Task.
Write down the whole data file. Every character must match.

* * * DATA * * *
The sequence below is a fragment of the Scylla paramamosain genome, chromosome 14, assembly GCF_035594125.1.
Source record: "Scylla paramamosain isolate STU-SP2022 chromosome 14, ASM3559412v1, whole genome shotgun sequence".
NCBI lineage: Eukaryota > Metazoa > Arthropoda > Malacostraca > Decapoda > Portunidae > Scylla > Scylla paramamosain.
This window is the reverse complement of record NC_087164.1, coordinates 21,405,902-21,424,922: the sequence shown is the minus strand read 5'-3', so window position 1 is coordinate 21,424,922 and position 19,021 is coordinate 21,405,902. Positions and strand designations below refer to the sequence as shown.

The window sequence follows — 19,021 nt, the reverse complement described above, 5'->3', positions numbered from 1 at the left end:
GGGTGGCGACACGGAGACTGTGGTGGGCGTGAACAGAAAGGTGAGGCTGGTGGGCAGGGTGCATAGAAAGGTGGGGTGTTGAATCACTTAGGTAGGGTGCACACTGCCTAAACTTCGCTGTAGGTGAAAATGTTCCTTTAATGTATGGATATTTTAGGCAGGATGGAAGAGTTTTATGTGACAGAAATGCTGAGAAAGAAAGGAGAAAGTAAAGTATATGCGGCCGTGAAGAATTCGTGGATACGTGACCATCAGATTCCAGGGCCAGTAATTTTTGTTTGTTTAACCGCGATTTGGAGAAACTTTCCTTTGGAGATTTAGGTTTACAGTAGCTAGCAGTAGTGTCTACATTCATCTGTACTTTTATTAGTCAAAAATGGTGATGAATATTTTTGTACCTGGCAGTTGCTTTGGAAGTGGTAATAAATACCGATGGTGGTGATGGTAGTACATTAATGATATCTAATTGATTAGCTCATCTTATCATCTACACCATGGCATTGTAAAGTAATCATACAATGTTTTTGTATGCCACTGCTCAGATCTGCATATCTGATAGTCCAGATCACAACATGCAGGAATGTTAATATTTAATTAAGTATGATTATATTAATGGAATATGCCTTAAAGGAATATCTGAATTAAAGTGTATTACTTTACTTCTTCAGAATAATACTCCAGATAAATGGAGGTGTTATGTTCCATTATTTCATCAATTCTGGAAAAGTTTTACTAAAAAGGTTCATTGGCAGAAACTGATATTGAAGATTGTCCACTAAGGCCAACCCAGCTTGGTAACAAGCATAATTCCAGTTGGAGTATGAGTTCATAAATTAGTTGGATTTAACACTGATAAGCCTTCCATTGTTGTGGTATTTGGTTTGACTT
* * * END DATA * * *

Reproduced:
The sequence below is a fragment of the Scylla paramamosain genome, chromosome 14, assembly GCF_035594125.1.
Source record: "Scylla paramamosain isolate STU-SP2022 chromosome 14, ASM3559412v1, whole genome shotgun sequence".
NCBI lineage: Eukaryota > Metazoa > Arthropoda > Malacostraca > Decapoda > Portunidae > Scylla > Scylla paramamosain.
This window is the reverse complement of record NC_087164.1, coordinates 21,405,902-21,424,922: the sequence shown is the minus strand read 5'-3', so window position 1 is coordinate 21,424,922 and position 19,021 is coordinate 21,405,902. Positions and strand designations below refer to the sequence as shown.

The window sequence follows — 19,021 nt, the reverse complement described above, 5'->3', positions numbered from 1 at the left end:
GGGTGGCGACACGGAGACTGTGGTGGGCGTGAACAGAAAGGTGAGGCTGGTGGGCAGGGTGCATAGAAAGGTGGGGTGTTGAATCACTTAGGTAGGGTGCACACTGCCTAAACTTCGCTGTAGGTGAAAATGTTCCTTTAATGTATGGATATTTTAGGCAGGATGGAAGAGTTTTATGTGACAGAAATGCTGAGAAAGAAAGGAGAAAGTAAAGTATATGCGGCCGTGAAGAATTCGTGGATACGTGACCATCAGATTCCAGGGCCAGTAATTTTTGTTTGTTTAACCGCGATTTGGAGAAACTTTCCTTTGGAGATTTAGGTTTACAGTAGCTAGCAGTAGTGTCTACATTCATCTGTACTTTTATTAGTCAAAAATGGTGATGAATATTTTTGTACCTGGCAGTTGCTTTGGAAGTGGTAATAAATACCGATGGTGGTGATGGTAGTACATTAATGATATCTAATTGATTAGCTCATCTTATCATCTACACCATGGCATTGTAAAGTAATCATACAATGTTTTTGTATGCCACTGCTCAGATCTGCATATCTGATAGTCCAGATCACAACATGCAGGAATGTTAATATTTAATTAAGTATGATTATATTAATGGAATATGCCTTAAAGGAATATCTGAATTAAAGTGTATTACTTTACTTCTTCAGAATAATACTCCAGATAAATGGAGGTGTTATGTTCCATTATTTCATCAATTCTGGAAAAGTTTTACTAAAAAGGTTCATTGGCAGAAACTGATATTGAAGATTGTCCACTAAGGCCAACCCAGCTTGGTAACAAGCATAATTCCAGTTGGAGTATGAGTTCATAAATTAGTTGGATTTAACACTGATAAGCCTTCCATTGTTGTGGTATTTGGTTTGACTT